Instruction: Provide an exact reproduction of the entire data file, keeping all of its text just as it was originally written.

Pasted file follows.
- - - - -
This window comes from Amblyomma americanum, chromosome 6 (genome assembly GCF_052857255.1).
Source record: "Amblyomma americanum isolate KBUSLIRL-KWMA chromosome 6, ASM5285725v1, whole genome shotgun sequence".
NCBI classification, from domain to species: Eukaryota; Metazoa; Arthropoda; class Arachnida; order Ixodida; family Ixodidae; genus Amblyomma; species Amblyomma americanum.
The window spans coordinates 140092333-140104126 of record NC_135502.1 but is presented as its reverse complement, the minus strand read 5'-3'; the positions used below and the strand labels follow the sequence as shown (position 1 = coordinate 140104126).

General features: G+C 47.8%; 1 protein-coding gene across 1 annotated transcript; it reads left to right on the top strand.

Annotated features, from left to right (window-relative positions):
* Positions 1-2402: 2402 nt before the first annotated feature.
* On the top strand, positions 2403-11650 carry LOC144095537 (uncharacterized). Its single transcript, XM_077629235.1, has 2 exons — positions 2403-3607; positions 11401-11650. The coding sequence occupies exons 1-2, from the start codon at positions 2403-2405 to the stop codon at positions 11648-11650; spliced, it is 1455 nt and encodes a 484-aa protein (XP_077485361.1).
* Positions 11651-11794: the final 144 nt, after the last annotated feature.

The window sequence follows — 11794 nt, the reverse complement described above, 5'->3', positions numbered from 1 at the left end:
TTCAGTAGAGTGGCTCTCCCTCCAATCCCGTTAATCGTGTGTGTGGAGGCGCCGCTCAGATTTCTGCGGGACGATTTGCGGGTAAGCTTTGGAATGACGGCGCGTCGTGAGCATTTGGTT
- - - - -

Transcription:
This window comes from Amblyomma americanum, chromosome 6 (genome assembly GCF_052857255.1).
Source record: "Amblyomma americanum isolate KBUSLIRL-KWMA chromosome 6, ASM5285725v1, whole genome shotgun sequence".
NCBI classification, from domain to species: Eukaryota; Metazoa; Arthropoda; class Arachnida; order Ixodida; family Ixodidae; genus Amblyomma; species Amblyomma americanum.
The window spans coordinates 140092333-140104126 of record NC_135502.1 but is presented as its reverse complement, the minus strand read 5'-3'; the positions used below and the strand labels follow the sequence as shown (position 1 = coordinate 140104126).

General features: G+C 47.8%; 1 protein-coding gene across 1 annotated transcript; it reads left to right on the top strand.

Annotated features, from left to right (window-relative positions):
* Positions 1-2402: 2402 nt before the first annotated feature.
* On the top strand, positions 2403-11650 carry LOC144095537 (uncharacterized). Its single transcript, XM_077629235.1, has 2 exons — positions 2403-3607; positions 11401-11650. The coding sequence occupies exons 1-2, from the start codon at positions 2403-2405 to the stop codon at positions 11648-11650; spliced, it is 1455 nt and encodes a 484-aa protein (XP_077485361.1).
* Positions 11651-11794: the final 144 nt, after the last annotated feature.

The window sequence follows — 11794 nt, the reverse complement described above, 5'->3', positions numbered from 1 at the left end:
TTCAGTAGAGTGGCTCTCCCTCCAATCCCGTTAATCGTGTGTGTGGAGGCGCCGCTCAGATTTCTGCGGGACGATTTGCGGGTAAGCTTTGGAATGACGGCGCGTCGTGAGCATTTGGTT